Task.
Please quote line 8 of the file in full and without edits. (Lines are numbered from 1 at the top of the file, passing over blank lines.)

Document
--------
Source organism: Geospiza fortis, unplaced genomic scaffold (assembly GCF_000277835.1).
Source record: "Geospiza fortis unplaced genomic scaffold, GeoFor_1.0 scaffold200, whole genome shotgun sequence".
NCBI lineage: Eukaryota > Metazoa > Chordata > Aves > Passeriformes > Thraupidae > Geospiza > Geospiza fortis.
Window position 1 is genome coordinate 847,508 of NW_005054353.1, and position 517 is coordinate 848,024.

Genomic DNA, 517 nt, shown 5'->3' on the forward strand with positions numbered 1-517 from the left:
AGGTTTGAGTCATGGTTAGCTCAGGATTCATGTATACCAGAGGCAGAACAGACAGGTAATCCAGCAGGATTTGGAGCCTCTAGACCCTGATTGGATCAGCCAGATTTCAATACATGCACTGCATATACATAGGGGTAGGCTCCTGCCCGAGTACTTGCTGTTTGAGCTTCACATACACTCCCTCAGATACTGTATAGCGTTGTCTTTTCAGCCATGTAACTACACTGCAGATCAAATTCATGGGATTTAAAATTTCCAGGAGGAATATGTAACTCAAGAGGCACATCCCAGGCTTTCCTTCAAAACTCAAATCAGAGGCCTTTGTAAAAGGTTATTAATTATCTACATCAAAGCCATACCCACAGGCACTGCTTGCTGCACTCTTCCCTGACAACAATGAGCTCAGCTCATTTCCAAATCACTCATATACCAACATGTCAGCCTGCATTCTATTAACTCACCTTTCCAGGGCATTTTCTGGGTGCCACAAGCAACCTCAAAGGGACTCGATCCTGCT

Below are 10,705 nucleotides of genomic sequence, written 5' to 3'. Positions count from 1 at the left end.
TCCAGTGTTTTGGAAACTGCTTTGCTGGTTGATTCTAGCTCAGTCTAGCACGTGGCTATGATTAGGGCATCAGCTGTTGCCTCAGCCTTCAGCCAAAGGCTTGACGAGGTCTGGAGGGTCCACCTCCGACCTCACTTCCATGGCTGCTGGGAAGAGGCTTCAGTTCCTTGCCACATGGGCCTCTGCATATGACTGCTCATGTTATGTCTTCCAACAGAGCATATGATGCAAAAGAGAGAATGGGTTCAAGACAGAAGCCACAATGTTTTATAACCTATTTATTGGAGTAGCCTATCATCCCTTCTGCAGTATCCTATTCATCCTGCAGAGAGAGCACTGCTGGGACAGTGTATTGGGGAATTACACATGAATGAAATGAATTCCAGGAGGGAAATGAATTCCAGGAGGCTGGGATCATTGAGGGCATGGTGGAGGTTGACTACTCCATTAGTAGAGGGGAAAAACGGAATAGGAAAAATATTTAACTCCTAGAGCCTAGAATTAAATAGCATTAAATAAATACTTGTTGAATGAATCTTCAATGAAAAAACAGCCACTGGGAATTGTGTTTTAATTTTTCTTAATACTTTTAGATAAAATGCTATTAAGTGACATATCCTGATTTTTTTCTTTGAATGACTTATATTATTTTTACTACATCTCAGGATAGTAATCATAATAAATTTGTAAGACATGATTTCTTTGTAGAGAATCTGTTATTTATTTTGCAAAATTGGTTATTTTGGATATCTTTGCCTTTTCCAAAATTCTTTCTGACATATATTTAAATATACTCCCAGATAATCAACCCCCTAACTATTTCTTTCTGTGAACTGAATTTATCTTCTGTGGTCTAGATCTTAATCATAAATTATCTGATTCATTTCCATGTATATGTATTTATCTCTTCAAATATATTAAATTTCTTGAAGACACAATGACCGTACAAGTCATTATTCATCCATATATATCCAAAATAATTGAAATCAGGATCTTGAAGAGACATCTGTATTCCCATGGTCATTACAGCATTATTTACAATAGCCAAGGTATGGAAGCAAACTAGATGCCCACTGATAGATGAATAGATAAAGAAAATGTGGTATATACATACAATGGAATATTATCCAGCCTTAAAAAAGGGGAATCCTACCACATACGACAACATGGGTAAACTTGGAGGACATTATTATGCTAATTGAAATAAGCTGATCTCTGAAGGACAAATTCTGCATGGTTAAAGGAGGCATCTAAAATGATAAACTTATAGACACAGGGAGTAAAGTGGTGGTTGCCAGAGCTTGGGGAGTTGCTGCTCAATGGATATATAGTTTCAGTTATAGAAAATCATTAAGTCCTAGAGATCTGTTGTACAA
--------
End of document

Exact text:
TCCAGTGTTTTGGAAACTGCTTTGCTGGTTGATTCTAGCTCAGTCTAGCACGTGGCTATGATTAGGGCATCAGCTGTTGCCTCAGCCTTCAGCCAAAGGCTTGACGAGGTCTGGAGGGTCCACCTCCGACCTCACTTCCATGGCTGCTGGGAAGAGGCTTCAGTTCCTTGCCACATGGGCCTCTGCATATGACTGCTCATGTTATGTCTTCCAACAGAGCATATGATGCAAAAGAGAGAATGGGTTCAAGACAGAAGCCACAATGTTTTATAACCTATTTATTGGAGTAGCCTATCATCCCTTCTGCAGTATCCTATTCATCCTGCAGAGAGAGCACTGCTGGGACAGTGTATTGGGGAATTACACATGAATGAAATGAATTCCAGGAGGGAAATGAATTCCAGGAGGCTGGGATCATTGAGGGCATGGTGGAGGTTGACTACTCCATTAGTAGAGGGGAAAAACGGAATAGGAAAAATATTTAACTCCTAGAGCCTAGAATTAAATAGCATTAAATAAATACTTGTTGAATGAATCTTCAATGAAAAAACAGCCACTGGGAATTGTGTTTTAATTTTTCTTAATACTTTTAGATAAAATGCTATTAAGTGACATATCCTGATTTTTTTCTTTGAATGACTTATATTATTTTTACTACATCTCAGGATAGTAATCATAATAAATTTGTAAGACATGATTTCTTTGTAGAGAATCTGTTATTTATTTTGCAAAATTGGTTATTTTGGATATCTTTGCCTTTTCCAAAATTCTTTCTGACATATATTTAAATATACTCCCAGATAATCAACCCCCTAACTATTTCTTTCTGTGAACTGAATTTATCTTCTGTGGTCTAGATCTTAATCATAAATTATCTGATTCATTTCCATGTATATGTATTTATCTCTTCAAATATATTAAATTTCTTGAAGACACAATGACCGTACAAGTCATTATTCATCCATATATATCCAAAATAATTGAAATCAGGATCTTGAAGAGACATCTGTATTCCCATGGTCATTACAGCATTATTTACAATAGCCAAGGTATGGAAGCAAACTAGATGCCCACTGATAGATGAATAGATAAAGAAAATGTGGTATATACATACAATGGAATATTATCCAGCCTTAAAAAAGGGGAATCCTACCACATACGACAACATGGGTAAACTTGGAGGACATTATTATGCTAATTGAAATAAGCTGATCTCTGAAGGACAAATTCTGCATGGTTAAAGGAGGCATCTAAAATGATAAACTTATAGACACAGGGAGTAAAGTGGTGGTTGCCAGAGCTTGGGGAGTTGCTGCTCAATGGATATATAGTTTCAGTTATAGAAAATCATTAAGTCCTAGAGATCTGTTGTACAA